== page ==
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Full Version: First newbee mistake w/ generator on SpongeBob
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I had an unusual failure occur recently. I'm new to air bag suspended generators. I've never played around with the two pressure regulators feeding air to the fore and aft air springs, but someone must've. I arrived at my bus yesterday to find a puddle of oil on the floor under the generator. Seems I've been driving with very little air pressure in the front air bags. In addition, the rubber bump stop mounted to the floor of the enclosure and designed to support the engine sump pan had sheered off. This allowed the oil drain petcock to rest firmly against the enclosure tray. I guess over the miles the force and vibrations were too much for the welded on sump pan threaded bung. The weld attaching the threaded bung to the sump cracked and began leaking! The sump pan has to come off to repair the weld. Odd failure! I now know to pay particular attention to the pressure in those air bags and to make sure the resting rubber bump stops are in place and secured properly! This is my first mess-up with this bus! Sad

David, are there 4 bags for the generator?
Is there a gauge that shows the pressure?
Looks clean , even with the spill!
Interesting problem. A heads up for owners with air supported gennies or compressors (my 120 V aux...has manual airbags)
Suspect a blockage to the front bags... air reg or check valve? A leak would have to be large.
At first I thought... why have 2 regs? Use different diameter bags and one reg. which I thought was in my 450. (imagine, BlewBird had one up on Prevost).
Now .. thinking... There are 2 regs aft of the Aux. compressor that I don't know what they are for. One 35 PSI , and the other 55. Originally , I thought one was for the toilet but no.
Maybe there are 2 lines going to the genset. I will have to try to trace or test.
Thank you.

I wonder what BB did with the bags with the genset move?
This past Friday I had a chance to give my MatJack 1 a try. I disconnected the fuel pump and tied it out of the way; I removed the air hoses and air fittings from the top of the air springs; I then removed the two top bolts releasing the air springs from the engine support mounts. I plumbed the MatJack 1 with air via a pressure regulator and slowly lifted the front of the Kubota. I then packed cribbing between the engine mounts and the air springs for support. This gave me enough room to reach around the backside of the kubota to release all the sump pan bolts. After unbolting the oil pump strainer the sump came right out:

QUIZ: Where are the main bearing caps?

Looks to me it slides out the front or back of the engine. In picture six, it shows something that looks like a rubber seal around the area where the cap would be. Possible the bolt on the bottom holds it in place, and the "cap" is bolted to the crank before installation.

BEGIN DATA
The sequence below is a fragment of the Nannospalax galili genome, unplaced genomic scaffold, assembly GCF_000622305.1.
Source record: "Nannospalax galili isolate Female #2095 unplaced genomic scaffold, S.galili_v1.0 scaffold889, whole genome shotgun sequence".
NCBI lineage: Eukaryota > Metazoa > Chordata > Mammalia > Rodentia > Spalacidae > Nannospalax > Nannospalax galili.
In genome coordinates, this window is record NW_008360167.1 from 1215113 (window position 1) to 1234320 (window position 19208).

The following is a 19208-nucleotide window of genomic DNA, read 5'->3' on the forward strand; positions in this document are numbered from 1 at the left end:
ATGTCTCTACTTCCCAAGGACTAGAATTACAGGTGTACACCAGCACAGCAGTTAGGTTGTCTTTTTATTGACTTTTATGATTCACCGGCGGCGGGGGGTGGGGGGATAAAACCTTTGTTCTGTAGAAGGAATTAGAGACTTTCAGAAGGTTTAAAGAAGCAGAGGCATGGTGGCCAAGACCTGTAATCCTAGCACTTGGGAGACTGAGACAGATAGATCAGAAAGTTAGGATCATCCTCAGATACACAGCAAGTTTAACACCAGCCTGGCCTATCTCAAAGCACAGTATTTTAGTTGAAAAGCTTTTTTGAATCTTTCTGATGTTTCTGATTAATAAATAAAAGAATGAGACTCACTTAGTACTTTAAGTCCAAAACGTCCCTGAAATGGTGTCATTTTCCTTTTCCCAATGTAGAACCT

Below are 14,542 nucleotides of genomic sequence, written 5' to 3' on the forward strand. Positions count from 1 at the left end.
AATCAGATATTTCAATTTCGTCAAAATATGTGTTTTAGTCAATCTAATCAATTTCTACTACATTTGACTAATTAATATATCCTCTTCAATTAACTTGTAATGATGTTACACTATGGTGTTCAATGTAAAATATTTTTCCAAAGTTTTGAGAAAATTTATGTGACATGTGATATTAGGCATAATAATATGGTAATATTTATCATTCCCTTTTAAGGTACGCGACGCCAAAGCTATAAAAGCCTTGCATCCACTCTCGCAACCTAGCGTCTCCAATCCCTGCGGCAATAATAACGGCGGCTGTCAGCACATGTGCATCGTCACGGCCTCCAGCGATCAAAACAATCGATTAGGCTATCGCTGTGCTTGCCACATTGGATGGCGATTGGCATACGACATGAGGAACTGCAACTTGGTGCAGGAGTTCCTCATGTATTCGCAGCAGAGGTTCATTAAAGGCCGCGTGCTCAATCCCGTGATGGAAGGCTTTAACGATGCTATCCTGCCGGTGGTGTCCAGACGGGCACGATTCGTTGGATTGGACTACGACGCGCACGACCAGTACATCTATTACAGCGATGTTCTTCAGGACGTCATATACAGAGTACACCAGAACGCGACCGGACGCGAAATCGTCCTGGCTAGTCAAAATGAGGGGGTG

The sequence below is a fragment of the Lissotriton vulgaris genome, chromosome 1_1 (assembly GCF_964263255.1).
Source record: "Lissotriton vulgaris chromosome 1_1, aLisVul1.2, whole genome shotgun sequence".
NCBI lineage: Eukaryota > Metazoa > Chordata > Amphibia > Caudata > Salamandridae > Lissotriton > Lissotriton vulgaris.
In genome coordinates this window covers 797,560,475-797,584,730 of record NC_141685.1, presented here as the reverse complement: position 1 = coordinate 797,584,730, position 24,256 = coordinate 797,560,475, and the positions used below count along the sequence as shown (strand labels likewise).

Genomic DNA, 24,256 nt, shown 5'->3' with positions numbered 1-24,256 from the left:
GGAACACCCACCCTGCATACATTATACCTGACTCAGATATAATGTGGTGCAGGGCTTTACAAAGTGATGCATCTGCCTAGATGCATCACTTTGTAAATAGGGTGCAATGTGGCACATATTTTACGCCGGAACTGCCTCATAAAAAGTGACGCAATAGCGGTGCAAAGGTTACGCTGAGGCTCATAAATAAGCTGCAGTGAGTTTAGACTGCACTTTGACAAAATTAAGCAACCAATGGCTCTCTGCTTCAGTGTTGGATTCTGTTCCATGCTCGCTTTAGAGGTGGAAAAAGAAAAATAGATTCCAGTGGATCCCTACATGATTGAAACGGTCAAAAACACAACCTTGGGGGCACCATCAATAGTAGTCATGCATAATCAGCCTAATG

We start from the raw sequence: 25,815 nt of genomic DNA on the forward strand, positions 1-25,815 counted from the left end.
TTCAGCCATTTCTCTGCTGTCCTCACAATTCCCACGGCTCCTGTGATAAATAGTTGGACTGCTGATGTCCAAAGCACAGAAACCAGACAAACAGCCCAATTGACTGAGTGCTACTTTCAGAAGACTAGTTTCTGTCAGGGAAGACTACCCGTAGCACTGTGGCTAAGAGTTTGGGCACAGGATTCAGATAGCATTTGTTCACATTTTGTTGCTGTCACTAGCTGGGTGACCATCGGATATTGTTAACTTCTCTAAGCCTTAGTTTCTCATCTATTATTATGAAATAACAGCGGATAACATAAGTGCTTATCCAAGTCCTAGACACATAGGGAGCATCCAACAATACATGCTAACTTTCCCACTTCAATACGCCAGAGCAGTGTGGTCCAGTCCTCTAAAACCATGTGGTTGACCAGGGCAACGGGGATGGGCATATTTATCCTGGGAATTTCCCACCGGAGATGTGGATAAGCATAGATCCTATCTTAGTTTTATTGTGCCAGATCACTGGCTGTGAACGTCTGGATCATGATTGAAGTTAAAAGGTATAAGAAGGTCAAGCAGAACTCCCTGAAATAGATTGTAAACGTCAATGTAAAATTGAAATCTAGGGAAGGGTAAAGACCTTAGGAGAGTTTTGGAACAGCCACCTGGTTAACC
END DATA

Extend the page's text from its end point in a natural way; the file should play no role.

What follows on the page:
That's it Steve. Here are a couple of snippets from the engine service manual showing the main bearing assemblies. It's clearly a very stiff block. I'd like to know the tolerances of the bearing assembly fit to the engine block. The bolt coming up from the bottom cinches each assembly to the block. The manual says that each bearing cap assembly is of a slightly different diameter requiring that they be placed on the crankshaft in proper order. (Maybe a machinist here can shed some light on the tolerance of the fit).
Maybe you can contact the manufacturer and ask. I would assume(and you know what word meansWink) that they are very tight. I don't think you would want any movement in that area. Do you know what rpm the engine is operating at? I have built many engines over the years, but have not encountered anything like that. The old 356 Porche comes close with needle bearings but that it.
Main bearing caps(at least on car engines) are numbered and set to very, very close tolerances. Sometimes you have to "persuade" them on. Most times, removal is with persuasion.

I learned that this design is known as a "Tunnel Crankcase" and that it's a very highly regarded design dataing back some time to prewar Bentley engines including the Lagonda V12, post war Aston-Martins, and Offenhauser engines. The bearing assemblies are known as "cheeses". Seems Kubota really outdid the competition in adopting this design, and it's one reason why they run forever.
In addition to "Tunnel Crankcase" these engines were also known as "Barrel Crankcase", or split barrel. The bearing assemblies are known as "cheeses" or "discs". There's more information over on enginehistory.org. Enjoy!
wonder if the design is accommodating the all at once demand of the genhead when operator turns on an electrical demand. they dont powerup slowly like a kubota tractor. I picked up several night towers that run full speed all the time with more than 10,000 hours on them. both are being used by pop Warner teams for night time practice and run perfect one is a lister and one a kubota. I notice that Kubota makes different cranks and bearings for different applications even in the same engine version. you almost have to go the oem for parts. I never have rebuild one but ran parts for the mobil tec at my shop reuilding a Kubota/Bobcat. Tractor Kubota parts may not fit.

I like the jack but have a fear of compressed air for lifting. I would much rather use displaced hydraulic fluid. You have a clean rig there
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